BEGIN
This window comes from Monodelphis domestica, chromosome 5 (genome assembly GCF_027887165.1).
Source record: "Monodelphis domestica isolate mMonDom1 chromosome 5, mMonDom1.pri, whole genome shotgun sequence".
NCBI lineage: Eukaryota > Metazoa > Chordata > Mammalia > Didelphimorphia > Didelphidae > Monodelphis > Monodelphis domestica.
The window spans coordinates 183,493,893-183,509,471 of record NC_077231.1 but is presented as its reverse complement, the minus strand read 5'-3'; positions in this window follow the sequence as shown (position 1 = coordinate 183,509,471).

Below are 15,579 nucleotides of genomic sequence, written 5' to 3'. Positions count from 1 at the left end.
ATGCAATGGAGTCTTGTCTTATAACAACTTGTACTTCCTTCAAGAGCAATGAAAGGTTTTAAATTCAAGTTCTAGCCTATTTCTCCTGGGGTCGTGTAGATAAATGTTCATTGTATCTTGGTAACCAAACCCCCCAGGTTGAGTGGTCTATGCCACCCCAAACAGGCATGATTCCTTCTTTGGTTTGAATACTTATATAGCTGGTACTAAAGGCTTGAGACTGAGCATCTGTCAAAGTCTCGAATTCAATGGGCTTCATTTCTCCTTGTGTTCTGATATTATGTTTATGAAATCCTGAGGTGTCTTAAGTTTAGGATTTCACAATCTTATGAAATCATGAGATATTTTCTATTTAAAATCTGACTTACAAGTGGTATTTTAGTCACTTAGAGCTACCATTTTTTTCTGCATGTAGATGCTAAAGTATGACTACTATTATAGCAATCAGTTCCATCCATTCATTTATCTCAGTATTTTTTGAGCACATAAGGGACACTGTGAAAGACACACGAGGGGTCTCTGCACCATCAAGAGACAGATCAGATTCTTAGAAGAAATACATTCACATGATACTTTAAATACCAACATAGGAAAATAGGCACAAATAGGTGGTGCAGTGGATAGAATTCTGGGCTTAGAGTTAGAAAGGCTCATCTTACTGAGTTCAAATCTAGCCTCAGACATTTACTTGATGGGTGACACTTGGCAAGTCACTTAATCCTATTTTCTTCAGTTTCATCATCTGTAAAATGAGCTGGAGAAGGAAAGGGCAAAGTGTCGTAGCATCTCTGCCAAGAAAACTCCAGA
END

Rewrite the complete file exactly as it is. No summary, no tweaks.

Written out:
This window comes from Monodelphis domestica, chromosome 5 (genome assembly GCF_027887165.1).
Source record: "Monodelphis domestica isolate mMonDom1 chromosome 5, mMonDom1.pri, whole genome shotgun sequence".
NCBI lineage: Eukaryota > Metazoa > Chordata > Mammalia > Didelphimorphia > Didelphidae > Monodelphis > Monodelphis domestica.
The window spans coordinates 183,493,893-183,509,471 of record NC_077231.1 but is presented as its reverse complement, the minus strand read 5'-3'; positions in this window follow the sequence as shown (position 1 = coordinate 183,509,471).

Below are 15,579 nucleotides of genomic sequence, written 5' to 3'. Positions count from 1 at the left end.
ATGCAATGGAGTCTTGTCTTATAACAACTTGTACTTCCTTCAAGAGCAATGAAAGGTTTTAAATTCAAGTTCTAGCCTATTTCTCCTGGGGTCGTGTAGATAAATGTTCATTGTATCTTGGTAACCAAACCCCCCAGGTTGAGTGGTCTATGCCACCCCAAACAGGCATGATTCCTTCTTTGGTTTGAATACTTATATAGCTGGTACTAAAGGCTTGAGACTGAGCATCTGTCAAAGTCTCGAATTCAATGGGCTTCATTTCTCCTTGTGTTCTGATATTATGTTTATGAAATCCTGAGGTGTCTTAAGTTTAGGATTTCACAATCTTATGAAATCATGAGATATTTTCTATTTAAAATCTGACTTACAAGTGGTATTTTAGTCACTTAGAGCTACCATTTTTTTCTGCATGTAGATGCTAAAGTATGACTACTATTATAGCAATCAGTTCCATCCATTCATTTATCTCAGTATTTTTTGAGCACATAAGGGACACTGTGAAAGACACACGAGGGGTCTCTGCACCATCAAGAGACAGATCAGATTCTTAGAAGAAATACATTCACATGATACTTTAAATACCAACATAGGAAAATAGGCACAAATAGGTGGTGCAGTGGATAGAATTCTGGGCTTAGAGTTAGAAAGGCTCATCTTACTGAGTTCAAATCTAGCCTCAGACATTTACTTGATGGGTGACACTTGGCAAGTCACTTAATCCTATTTTCTTCAGTTTCATCATCTGTAAAATGAGCTGGAGAAGGAAAGGGCAAAGTGTCGTAGCATCTCTGCCAAGAAAACTCCAGA